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Thursday, March 4, 2010

Getting a Fix on a Surprising Flu Season

Flu season generally peaks in February. Not this year. Not the flu season that the H1N1 pandemic siren sounded. The only talk of the flu that rattles ears now is about its amazing disappearing act.

Reporting on "The Flu Season That Fizzled," The Wall Street Journal cites Centers for Disease Control data showing a sharp decline in flu-related doctors' visits since October, when flu season typically begins. Since then, not only is this CDC measure of U.S. flu activity down -- its pattern is downright distinct from that of previous years.

We at Gallup track the flu daily using a different measure. It's a behavioral measure, based not on what percentage of people actually are both sick and proactive enough to go to a doctor -- which is, arguably, a very high bar -- but on the percentage of adults who simply tell us they were sick with the flu "yesterday."

It was in November that we began to see something unexpected. Rather than ticking upward as one would expect for that time of year -- the percentage of Americans telling us they had the flu went down. So much so that we reported fewer self-reported flu cases than in the November prior. That's been the case for every month since then -- with this year's flu season remaining milder than last year's, and to its largest degree yet in February.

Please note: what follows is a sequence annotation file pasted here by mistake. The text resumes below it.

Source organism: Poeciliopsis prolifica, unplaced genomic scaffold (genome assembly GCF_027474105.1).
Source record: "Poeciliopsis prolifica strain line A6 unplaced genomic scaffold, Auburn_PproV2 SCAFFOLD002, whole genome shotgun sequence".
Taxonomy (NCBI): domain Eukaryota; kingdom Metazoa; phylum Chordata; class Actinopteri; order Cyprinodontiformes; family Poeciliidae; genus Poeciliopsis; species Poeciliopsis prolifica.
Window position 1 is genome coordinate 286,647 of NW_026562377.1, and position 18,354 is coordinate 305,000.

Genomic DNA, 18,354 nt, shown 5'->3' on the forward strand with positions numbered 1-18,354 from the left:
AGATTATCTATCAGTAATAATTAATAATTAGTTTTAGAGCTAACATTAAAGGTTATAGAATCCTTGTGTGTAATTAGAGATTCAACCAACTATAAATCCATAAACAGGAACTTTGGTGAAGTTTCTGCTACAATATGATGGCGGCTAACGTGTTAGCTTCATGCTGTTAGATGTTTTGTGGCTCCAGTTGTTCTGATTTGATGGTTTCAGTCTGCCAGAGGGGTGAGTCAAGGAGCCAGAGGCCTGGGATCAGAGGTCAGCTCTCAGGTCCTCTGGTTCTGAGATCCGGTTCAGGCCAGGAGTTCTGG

So, now flu experts are itching to figure out why these trends look the way they do. The World Health Organization says it isn't ready to conclude the worst of H1N1 is behind us, and doctors aren't ruling out a second go-round of seasonal flu.

What's clear is that this year's flu season is anything but typical. We'll keep tracking what Americans tell us and reporting what we find -- because the only unanimous verdict out there is that there's no telling what might happen next.

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